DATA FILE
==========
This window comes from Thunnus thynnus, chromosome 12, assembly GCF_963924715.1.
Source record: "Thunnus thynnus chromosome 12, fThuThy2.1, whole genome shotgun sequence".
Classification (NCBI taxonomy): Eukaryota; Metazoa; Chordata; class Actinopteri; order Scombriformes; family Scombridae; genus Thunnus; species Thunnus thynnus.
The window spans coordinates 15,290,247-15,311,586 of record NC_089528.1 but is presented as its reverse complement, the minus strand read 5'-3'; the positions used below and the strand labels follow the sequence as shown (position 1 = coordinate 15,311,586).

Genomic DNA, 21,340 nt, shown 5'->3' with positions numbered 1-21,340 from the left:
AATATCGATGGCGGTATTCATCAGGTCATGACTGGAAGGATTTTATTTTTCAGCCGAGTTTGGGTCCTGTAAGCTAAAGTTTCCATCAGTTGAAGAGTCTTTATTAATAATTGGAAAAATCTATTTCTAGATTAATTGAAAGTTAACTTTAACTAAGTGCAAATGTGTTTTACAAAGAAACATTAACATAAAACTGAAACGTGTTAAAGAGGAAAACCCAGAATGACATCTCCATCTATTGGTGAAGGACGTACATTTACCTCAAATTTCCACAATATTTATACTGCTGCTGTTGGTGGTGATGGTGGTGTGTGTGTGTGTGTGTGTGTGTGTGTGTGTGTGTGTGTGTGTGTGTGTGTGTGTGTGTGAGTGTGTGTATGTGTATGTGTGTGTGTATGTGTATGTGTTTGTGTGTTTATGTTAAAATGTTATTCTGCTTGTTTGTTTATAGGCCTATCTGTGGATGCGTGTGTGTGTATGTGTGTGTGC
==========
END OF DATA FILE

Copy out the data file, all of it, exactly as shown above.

This window comes from Thunnus thynnus, chromosome 12, assembly GCF_963924715.1.
Source record: "Thunnus thynnus chromosome 12, fThuThy2.1, whole genome shotgun sequence".
Classification (NCBI taxonomy): Eukaryota; Metazoa; Chordata; class Actinopteri; order Scombriformes; family Scombridae; genus Thunnus; species Thunnus thynnus.
The window spans coordinates 15,290,247-15,311,586 of record NC_089528.1 but is presented as its reverse complement, the minus strand read 5'-3'; the positions used below and the strand labels follow the sequence as shown (position 1 = coordinate 15,311,586).

Genomic DNA, 21,340 nt, shown 5'->3' with positions numbered 1-21,340 from the left:
AATATCGATGGCGGTATTCATCAGGTCATGACTGGAAGGATTTTATTTTTCAGCCGAGTTTGGGTCCTGTAAGCTAAAGTTTCCATCAGTTGAAGAGTCTTTATTAATAATTGGAAAAATCTATTTCTAGATTAATTGAAAGTTAACTTTAACTAAGTGCAAATGTGTTTTACAAAGAAACATTAACATAAAACTGAAACGTGTTAAAGAGGAAAACCCAGAATGACATCTCCATCTATTGGTGAAGGACGTACATTTACCTCAAATTTCCACAATATTTATACTGCTGCTGTTGGTGGTGATGGTGGTGTGTGTGTGTGTGTGTGTGTGTGTGTGTGTGTGTGTGTGTGTGTGTGTGTGTGTGTGTGAGTGTGTGTATGTGTATGTGTGTGTGTATGTGTATGTGTTTGTGTGTTTATGTTAAAATGTTATTCTGCTTGTTTGTTTATAGGCCTATCTGTGGATGCGTGTGTGTGTATGTGTGTGTGC